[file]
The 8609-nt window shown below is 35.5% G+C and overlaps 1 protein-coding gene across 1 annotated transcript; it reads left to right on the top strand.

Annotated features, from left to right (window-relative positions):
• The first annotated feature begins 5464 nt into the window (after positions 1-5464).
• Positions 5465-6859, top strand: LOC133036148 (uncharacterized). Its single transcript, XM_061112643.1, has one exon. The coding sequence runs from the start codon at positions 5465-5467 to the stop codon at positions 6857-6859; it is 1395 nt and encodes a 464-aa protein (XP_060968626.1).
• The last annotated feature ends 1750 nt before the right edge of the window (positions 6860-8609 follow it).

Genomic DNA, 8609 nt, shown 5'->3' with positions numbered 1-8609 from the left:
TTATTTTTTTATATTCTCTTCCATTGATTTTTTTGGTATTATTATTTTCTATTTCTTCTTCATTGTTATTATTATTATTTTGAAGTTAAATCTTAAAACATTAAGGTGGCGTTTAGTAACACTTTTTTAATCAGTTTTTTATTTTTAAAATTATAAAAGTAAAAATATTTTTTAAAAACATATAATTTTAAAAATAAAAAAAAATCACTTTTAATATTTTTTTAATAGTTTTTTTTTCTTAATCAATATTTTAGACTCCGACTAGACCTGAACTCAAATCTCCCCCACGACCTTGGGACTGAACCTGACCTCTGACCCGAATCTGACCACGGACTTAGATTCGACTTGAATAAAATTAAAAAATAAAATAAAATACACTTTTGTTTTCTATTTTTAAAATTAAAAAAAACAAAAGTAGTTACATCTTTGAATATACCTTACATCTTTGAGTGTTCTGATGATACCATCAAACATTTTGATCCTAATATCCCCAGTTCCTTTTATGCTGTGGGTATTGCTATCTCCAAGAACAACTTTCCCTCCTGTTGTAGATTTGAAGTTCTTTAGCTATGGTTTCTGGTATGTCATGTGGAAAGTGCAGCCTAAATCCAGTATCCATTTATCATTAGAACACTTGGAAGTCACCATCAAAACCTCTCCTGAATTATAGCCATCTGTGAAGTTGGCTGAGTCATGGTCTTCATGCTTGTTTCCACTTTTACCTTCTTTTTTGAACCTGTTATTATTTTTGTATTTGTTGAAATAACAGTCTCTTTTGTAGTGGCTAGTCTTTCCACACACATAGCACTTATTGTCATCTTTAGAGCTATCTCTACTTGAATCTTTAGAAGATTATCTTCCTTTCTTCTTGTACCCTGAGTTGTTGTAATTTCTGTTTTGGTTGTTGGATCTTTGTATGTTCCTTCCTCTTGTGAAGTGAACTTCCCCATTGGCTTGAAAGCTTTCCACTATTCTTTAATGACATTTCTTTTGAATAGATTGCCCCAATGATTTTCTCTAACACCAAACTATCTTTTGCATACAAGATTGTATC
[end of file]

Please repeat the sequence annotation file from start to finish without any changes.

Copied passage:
The 8609-nt window shown below is 35.5% G+C and overlaps 1 protein-coding gene across 1 annotated transcript; it reads left to right on the top strand.

Annotated features, from left to right (window-relative positions):
• The first annotated feature begins 5464 nt into the window (after positions 1-5464).
• Positions 5465-6859, top strand: LOC133036148 (uncharacterized). Its single transcript, XM_061112643.1, has one exon. The coding sequence runs from the start codon at positions 5465-5467 to the stop codon at positions 6857-6859; it is 1395 nt and encodes a 464-aa protein (XP_060968626.1).
• The last annotated feature ends 1750 nt before the right edge of the window (positions 6860-8609 follow it).

Genomic DNA, 8609 nt, shown 5'->3' with positions numbered 1-8609 from the left:
TTATTTTTTTATATTCTCTTCCATTGATTTTTTTGGTATTATTATTTTCTATTTCTTCTTCATTGTTATTATTATTATTTTGAAGTTAAATCTTAAAACATTAAGGTGGCGTTTAGTAACACTTTTTTAATCAGTTTTTTATTTTTAAAATTATAAAAGTAAAAATATTTTTTAAAAACATATAATTTTAAAAATAAAAAAAAATCACTTTTAATATTTTTTTAATAGTTTTTTTTTCTTAATCAATATTTTAGACTCCGACTAGACCTGAACTCAAATCTCCCCCACGACCTTGGGACTGAACCTGACCTCTGACCCGAATCTGACCACGGACTTAGATTCGACTTGAATAAAATTAAAAAATAAAATAAAATACACTTTTGTTTTCTATTTTTAAAATTAAAAAAAACAAAAGTAGTTACATCTTTGAATATACCTTACATCTTTGAGTGTTCTGATGATACCATCAAACATTTTGATCCTAATATCCCCAGTTCCTTTTATGCTGTGGGTATTGCTATCTCCAAGAACAACTTTCCCTCCTGTTGTAGATTTGAAGTTCTTTAGCTATGGTTTCTGGTATGTCATGTGGAAAGTGCAGCCTAAATCCAGTATCCATTTATCATTAGAACACTTGGAAGTCACCATCAAAACCTCTCCTGAATTATAGCCATCTGTGAAGTTGGCTGAGTCATGGTCTTCATGCTTGTTTCCACTTTTACCTTCTTTTTTGAACCTGTTATTATTTTTGTATTTGTTGAAATAACAGTCTCTTTTGTAGTGGCTAGTCTTTCCACACACATAGCACTTATTGTCATCTTTAGAGCTATCTCTACTTGAATCTTTAGAAGATTATCTTCCTTTCTTCTTGTACCCTGAGTTGTTGTAATTTCTGTTTTGGTTGTTGGATCTTTGTATGTTCCTTCCTCTTGTGAAGTGAACTTCCCCATTGGCTTGAAAGCTTTCCACTATTCTTTAATGACATTTCTTTTGAATAGATTGCCCCAATGATTTTCTCTAACACCAAACTATCTTTTGCATACAAGATTGTATC